Tuesday, April 17, 2007

Following Ignatius through Antioch

by Steve Ray on April 17, 2007

Just now I get a chance to write. After two days of flying from Detroit to Amsterdam, Amsterdam to Istanbul and then Istanbul to Adana, we were exhausted but had to start early the next morning. We even missed Mass since we were in the air on Sunday and in Istanbul we never got out of the airport and there was no Mass available. We did get a dispensation from our priest Fr. Ed  before leaving! 

First day we jumped in our minibus and drove the two hours from Adana to Antakya (Antioch). We headed straightaway to the old Roman aquaduct that is up the mountain and now used as a bridge in a very dense neighorhood. They don't realize what it is I guess, since they call it the breasted gate. Why? Because over two thousand years the water dripping has caused big mineral protuberances that give it the appearance of having many breasts. Anyway, it is the only remnant of Ancient Roman times — even though it was the 3rd largest city in the Roman Empire. 

Then we spent 3 hours trying to finalize our permits, even though I've been working on them for over six  months. Walking into many smoke-filled rooms, waiting and waiting, then being sent to another building filled with smoke-filled rooms and bureaucrats who don't want to commit to a signature. Anyway, we finally got our final signature and headed to Senpierre Kilsiesi, the Church of St. Peter, which is an ancient cave where the first Christians of Antioch met for the liturgy. Peter and Paul were here, as was Ignatius. It is the oldest church in the world.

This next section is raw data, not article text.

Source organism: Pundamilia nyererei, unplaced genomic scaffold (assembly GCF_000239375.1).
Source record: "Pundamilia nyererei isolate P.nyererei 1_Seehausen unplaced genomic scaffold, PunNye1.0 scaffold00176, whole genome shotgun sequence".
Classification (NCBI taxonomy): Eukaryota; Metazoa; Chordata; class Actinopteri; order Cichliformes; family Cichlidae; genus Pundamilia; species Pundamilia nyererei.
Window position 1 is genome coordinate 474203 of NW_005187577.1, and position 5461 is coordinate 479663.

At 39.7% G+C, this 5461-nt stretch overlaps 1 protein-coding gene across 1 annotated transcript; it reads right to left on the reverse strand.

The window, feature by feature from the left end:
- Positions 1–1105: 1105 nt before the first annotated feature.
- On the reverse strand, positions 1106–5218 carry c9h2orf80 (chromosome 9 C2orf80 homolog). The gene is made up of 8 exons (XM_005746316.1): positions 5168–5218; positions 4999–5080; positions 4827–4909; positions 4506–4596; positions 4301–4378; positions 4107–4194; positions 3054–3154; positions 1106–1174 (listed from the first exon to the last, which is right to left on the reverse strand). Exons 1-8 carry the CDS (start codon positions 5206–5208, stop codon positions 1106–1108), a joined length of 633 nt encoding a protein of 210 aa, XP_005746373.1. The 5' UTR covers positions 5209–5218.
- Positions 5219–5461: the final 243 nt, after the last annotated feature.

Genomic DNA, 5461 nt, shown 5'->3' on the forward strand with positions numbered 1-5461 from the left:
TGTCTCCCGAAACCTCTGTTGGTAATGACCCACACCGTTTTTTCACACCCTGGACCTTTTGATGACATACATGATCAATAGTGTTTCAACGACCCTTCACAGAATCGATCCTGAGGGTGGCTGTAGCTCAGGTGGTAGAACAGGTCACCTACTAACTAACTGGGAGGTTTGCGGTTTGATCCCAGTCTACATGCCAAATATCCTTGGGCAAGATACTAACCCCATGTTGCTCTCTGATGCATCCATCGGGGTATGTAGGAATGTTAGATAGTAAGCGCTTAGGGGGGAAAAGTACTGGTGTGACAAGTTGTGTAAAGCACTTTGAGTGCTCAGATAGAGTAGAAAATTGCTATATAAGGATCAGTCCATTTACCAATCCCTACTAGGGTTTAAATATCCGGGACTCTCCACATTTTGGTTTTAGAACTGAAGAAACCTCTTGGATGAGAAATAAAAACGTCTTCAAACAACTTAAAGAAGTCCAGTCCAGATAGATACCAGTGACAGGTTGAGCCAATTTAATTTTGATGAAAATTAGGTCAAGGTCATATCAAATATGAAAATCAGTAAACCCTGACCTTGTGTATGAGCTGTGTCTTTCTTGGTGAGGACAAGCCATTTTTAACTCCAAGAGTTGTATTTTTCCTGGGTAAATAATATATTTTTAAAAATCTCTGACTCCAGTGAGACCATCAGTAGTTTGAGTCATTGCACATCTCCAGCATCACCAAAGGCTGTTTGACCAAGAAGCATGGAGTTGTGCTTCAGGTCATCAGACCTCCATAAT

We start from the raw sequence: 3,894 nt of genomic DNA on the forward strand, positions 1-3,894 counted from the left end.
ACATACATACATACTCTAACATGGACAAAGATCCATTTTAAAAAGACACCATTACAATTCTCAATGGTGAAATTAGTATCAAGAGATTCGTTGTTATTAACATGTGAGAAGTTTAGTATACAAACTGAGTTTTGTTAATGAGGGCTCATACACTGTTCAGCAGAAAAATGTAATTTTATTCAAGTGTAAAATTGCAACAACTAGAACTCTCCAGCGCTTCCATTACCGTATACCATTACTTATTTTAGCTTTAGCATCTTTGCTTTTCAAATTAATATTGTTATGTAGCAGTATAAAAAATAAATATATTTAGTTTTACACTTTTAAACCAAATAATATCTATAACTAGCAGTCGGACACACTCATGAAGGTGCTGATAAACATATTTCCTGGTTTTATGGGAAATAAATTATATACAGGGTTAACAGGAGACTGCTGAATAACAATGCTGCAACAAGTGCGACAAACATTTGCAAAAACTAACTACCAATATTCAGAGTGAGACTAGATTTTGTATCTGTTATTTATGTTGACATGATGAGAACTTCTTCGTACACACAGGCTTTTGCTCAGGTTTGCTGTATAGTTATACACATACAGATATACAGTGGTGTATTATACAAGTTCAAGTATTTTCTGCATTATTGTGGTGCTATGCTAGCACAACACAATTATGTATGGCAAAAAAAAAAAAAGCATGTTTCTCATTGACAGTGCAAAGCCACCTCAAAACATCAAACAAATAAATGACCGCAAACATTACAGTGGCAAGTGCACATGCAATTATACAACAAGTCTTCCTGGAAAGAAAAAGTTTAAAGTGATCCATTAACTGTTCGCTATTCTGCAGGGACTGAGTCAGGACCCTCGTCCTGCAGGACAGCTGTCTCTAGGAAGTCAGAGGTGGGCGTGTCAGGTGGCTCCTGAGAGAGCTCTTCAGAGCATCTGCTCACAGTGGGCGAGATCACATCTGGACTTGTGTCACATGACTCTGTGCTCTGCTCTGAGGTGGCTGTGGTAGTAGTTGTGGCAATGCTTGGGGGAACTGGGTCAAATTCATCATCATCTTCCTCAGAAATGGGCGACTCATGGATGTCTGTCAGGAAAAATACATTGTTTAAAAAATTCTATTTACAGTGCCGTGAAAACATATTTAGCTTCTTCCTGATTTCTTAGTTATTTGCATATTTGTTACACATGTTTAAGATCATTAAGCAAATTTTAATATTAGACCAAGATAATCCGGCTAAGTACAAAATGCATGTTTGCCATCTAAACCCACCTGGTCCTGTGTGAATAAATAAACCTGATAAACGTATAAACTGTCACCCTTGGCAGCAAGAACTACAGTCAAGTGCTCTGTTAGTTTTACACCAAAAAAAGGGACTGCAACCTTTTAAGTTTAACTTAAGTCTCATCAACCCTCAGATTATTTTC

Next we headed to the muddy, mucky Orentes River. It was certainly cleaner and nicer in Ignatius' day but now it is full of trash. People just dump piles of trash over the edge into the river and it stinks. We walked along the edge and filmed a segment about how Ignatius was probably baptized in this river and most likely baptized his people in the river after he was bishop. Usually I try to get in water but this was too nasty, like stepping into a sewer. 

We ate late — but it was good. Authentic Antiochan food. Very healthy Arabic food — since Antakya is only a few miles from the Syrian border and during biblical times was actually the capital of the province of Syria. We crashed into bed late. 

Today started too early according to our poor body clocks that are loudly protesting. But we did some fun scenes of me on the bus heading to Seleucia on the Mediterranean Sea. It was from this port that Ignatius was boarded upon a ship in chains and sent to Rome for his execution by lion. Sixty years earlier Paul had left from the same port at the beginning of his first Missionary Journey.


It was very windy and you can see a bit of where we are in the attached video clip. I had to jump off a step hill/cliff and it took about six takes. My hands and knees were bloody and it took an hour before I got all the thorns and thistles out of my hands. But it was a great shot! Back to Antakya to film the segments about the Eucharist and Holy Orders in the only Catholic Church left in Antioch. It is a house converted into a beautiful church. Fr. Bertogli is a good friend of mine and the author of the marvelous book entitled Antioch on the Orentes.

Rain cut our work short so we have to go back on the morning before leaving again for the airport in Adana. We all ate dinner together and headed for bed exhausted. The crew is really great. Joe Reynolds, Mike Riley, Tray Goodman and the newbie Chris Noah. Of course Janet it my mainstay, my brains, my director and best friend. I couldn't dream of doing this without her constantly at my side.  

St. Ignatius, pray for us! On to film segments in Ephesus and Smyrna for Justin Martyr, Clement, Polycarp and Ignatius.